Wanna bet??For an individual to determine whether their life has quality or not is one thing; trying to decide that for another human being is much, much more difficult.
Scenario: You have been married for 40 years. Your wife has been your best friend and companion since you were both teens. Sadly, she has suffered a catastrophic illness, and is clinging to life on a respirator. You had many conversations with her about this kind of thing, and over the years, she consistently told you that she would rather be let go, than linger in a state like that. But the illness struck suddenly, before she had the chance to put anything legal in place, to deal with an issue like this.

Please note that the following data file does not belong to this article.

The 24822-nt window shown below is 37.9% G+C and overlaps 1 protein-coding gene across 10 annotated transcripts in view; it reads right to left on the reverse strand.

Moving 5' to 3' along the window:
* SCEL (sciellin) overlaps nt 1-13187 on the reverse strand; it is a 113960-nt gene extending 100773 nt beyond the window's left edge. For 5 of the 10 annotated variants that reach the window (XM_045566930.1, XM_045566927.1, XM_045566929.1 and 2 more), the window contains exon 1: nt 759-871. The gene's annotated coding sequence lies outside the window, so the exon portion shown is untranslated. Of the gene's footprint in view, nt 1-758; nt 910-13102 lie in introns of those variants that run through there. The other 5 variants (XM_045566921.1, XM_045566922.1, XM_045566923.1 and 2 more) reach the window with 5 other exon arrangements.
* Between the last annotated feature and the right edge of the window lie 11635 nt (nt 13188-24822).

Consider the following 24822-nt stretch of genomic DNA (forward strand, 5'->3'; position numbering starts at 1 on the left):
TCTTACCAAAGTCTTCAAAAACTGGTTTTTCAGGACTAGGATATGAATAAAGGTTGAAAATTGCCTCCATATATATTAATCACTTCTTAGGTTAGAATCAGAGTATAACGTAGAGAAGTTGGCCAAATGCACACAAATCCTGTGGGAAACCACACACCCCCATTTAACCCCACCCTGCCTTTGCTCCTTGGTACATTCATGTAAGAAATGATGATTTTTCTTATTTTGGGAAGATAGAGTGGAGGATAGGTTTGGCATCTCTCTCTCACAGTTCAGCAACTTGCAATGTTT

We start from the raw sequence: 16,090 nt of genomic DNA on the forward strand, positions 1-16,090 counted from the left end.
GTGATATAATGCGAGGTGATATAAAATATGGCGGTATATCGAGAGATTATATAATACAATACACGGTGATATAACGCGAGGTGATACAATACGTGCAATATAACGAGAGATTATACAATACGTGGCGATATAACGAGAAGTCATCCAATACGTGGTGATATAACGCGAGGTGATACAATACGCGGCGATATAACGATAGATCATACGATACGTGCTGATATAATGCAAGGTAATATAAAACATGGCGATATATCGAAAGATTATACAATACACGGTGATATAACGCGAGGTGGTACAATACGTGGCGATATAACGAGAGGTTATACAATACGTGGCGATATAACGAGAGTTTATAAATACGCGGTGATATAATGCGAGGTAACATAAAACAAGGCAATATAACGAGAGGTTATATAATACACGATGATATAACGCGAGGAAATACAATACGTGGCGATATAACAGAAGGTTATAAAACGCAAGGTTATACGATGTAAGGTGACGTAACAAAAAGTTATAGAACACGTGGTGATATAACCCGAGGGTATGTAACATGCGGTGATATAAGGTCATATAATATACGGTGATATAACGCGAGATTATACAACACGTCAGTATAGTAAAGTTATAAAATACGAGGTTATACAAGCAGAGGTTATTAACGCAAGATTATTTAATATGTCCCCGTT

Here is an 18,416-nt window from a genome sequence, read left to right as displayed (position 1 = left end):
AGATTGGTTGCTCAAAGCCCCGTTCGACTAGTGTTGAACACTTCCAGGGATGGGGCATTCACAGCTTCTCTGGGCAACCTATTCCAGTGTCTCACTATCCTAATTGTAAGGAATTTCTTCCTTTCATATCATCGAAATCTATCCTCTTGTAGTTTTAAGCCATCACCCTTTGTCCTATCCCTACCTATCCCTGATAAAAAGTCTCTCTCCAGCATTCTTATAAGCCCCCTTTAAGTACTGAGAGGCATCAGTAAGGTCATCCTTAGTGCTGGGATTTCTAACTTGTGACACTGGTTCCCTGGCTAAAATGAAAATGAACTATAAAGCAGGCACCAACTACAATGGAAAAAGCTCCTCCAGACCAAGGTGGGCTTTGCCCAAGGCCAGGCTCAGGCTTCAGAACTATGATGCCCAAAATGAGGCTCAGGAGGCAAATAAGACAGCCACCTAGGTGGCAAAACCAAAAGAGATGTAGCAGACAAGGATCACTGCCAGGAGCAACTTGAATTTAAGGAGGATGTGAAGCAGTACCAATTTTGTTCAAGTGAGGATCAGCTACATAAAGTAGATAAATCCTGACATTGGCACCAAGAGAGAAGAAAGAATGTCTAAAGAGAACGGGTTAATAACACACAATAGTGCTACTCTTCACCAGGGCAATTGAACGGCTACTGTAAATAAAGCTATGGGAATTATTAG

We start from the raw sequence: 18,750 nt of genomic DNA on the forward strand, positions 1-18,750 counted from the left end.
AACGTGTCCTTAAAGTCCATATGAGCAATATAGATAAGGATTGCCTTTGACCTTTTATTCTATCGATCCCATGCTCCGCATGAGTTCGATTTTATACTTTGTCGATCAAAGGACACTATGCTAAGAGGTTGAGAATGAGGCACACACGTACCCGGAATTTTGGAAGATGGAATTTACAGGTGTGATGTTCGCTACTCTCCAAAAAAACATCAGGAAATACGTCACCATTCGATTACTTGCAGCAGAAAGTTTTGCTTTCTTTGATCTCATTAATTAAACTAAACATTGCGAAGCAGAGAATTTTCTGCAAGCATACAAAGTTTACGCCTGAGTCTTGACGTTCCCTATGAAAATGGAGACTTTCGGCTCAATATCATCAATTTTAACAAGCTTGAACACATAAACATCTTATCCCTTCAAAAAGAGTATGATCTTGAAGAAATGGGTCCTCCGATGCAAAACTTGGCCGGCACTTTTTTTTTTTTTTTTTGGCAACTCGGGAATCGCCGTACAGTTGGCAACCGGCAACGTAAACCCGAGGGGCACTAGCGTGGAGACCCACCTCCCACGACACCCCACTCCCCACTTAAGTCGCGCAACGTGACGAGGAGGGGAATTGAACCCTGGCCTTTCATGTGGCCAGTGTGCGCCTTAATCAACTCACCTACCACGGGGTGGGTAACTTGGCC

The doctor walks up to you, and asks, "There is nothing we can do for her. The only thing keeping her alive is the respirator. What do you want us to do?"
Would you be morally and ethically wrong to say, "She doesn't want this, turn off the machine"?
Would you be morally and ethically wrong to say, "I don't care what she wanted. Keep her alive, at all costs"?
You have now entered the paradox zone. You can't win, either way. So, what do you do?
Those who claim this issue is straightforward or simple, haven't really gone through an exercise like this.
I'll let you know later.